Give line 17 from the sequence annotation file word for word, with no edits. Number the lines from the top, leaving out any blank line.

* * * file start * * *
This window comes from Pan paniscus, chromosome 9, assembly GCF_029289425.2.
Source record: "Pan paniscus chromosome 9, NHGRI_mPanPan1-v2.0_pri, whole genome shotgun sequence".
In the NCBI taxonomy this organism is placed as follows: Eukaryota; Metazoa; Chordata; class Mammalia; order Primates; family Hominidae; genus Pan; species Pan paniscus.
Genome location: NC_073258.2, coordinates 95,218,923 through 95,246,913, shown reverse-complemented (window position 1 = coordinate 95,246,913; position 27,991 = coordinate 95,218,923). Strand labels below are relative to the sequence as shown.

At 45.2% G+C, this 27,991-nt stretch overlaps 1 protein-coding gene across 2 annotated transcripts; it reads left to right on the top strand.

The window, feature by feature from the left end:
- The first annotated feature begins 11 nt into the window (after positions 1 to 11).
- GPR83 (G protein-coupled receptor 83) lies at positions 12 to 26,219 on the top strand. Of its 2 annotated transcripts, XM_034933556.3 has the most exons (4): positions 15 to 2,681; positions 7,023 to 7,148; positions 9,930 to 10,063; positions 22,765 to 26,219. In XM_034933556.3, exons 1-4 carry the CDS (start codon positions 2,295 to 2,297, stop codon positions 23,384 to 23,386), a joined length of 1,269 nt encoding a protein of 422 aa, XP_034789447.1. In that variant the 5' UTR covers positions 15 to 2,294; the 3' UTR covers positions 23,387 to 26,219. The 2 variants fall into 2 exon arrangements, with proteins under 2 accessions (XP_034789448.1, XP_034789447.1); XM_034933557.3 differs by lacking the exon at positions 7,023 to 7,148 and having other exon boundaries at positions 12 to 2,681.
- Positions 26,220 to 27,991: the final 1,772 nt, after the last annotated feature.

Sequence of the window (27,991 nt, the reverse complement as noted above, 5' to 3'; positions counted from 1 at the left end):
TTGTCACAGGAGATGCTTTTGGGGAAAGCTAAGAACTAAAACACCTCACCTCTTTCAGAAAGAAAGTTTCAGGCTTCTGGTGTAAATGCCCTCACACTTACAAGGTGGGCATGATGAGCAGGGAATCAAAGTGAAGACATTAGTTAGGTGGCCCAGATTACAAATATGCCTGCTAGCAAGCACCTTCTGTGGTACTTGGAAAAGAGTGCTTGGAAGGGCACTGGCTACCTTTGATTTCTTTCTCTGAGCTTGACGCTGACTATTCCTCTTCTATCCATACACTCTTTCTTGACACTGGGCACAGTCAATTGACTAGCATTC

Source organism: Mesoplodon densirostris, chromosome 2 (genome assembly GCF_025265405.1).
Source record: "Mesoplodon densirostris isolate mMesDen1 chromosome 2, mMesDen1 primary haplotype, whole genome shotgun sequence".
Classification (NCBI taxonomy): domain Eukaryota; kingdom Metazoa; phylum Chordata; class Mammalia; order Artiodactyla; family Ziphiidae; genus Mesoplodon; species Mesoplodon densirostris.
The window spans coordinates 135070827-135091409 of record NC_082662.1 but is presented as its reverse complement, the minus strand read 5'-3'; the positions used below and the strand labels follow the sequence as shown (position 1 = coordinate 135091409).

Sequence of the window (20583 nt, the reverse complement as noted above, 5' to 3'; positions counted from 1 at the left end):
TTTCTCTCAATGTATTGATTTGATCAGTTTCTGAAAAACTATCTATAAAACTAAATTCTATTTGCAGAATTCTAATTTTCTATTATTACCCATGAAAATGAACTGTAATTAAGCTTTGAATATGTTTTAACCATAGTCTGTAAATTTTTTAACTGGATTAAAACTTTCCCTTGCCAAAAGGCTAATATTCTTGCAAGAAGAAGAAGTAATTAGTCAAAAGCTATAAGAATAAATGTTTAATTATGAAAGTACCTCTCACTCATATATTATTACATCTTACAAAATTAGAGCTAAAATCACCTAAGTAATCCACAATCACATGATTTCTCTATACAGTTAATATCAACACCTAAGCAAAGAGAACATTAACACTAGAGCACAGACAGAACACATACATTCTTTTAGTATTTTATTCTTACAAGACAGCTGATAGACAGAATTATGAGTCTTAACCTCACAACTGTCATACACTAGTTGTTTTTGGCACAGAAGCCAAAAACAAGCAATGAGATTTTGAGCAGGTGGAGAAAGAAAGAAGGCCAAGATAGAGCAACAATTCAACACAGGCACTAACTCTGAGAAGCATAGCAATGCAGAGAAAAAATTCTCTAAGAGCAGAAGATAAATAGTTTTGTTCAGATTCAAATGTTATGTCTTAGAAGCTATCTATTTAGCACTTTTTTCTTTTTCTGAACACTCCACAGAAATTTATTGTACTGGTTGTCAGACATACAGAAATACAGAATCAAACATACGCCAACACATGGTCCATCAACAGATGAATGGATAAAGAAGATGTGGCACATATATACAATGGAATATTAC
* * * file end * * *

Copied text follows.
TTTCTCTCAATGTATTGATTTGATCAGTTTCTGAAAAACTATCTATAAAACTAAATTCTATTTGCAGAATTCTAATTTTCTATTATTACCCATGAAAATGAACTGTAATTAAGCTTTGAATATGTTTTAACCATAGTCTGTAAATTTTTTAACTGGATTAAAACTTTCCCTTGCCAAAAGGCTAATATTCTTGCAAGAAGAAGAAGTAATTAGTCAAAAGCTATAAGAATAAATGTTTAATTATGAAAGTACCTCTCACTCATATATTATTACATCTTACAAAATTAGAGCTAAAATCACCTAAGTAATCCACAATCACATGATTTCTCTATACAGTTAATATCAACACCTAAGCAAAGAGAACATTAACACTAGAGCACAGACAGAACACATACATTCTTTTAGTATTTTATTCTTACAAGACAGCTGATAGACAGAATTATGAGTCTTAACCTCACAACTGTCATACACTAGTTGTTTTTGGCACAGAAGCCAAAAACAAGCAATGAGATTTTGAGCAGGTGGAGAAAGAAAGAAGGCCAAGATAGAGCAACAATTCAACACAGGCACTAACTCTGAGAAGCATAGCAATGCAGAGAAAAAATTCTCTAAGAGCAGAAGATAAATAGTTTTGTTCAGATTCAAATGTTATGTCTTAGAAGCTATCTATTTAGCACTTTTTTCTTTTTCTGAACACTCCACAGAAATTTATTGTACTGGTTGTCAGACATACAGAAATACAGAATCAAACATACGCCAACACATGGTCCATCAACAGATGAATGGATAAAGAAGATGTGGCACATATATACAATGGAATATTAC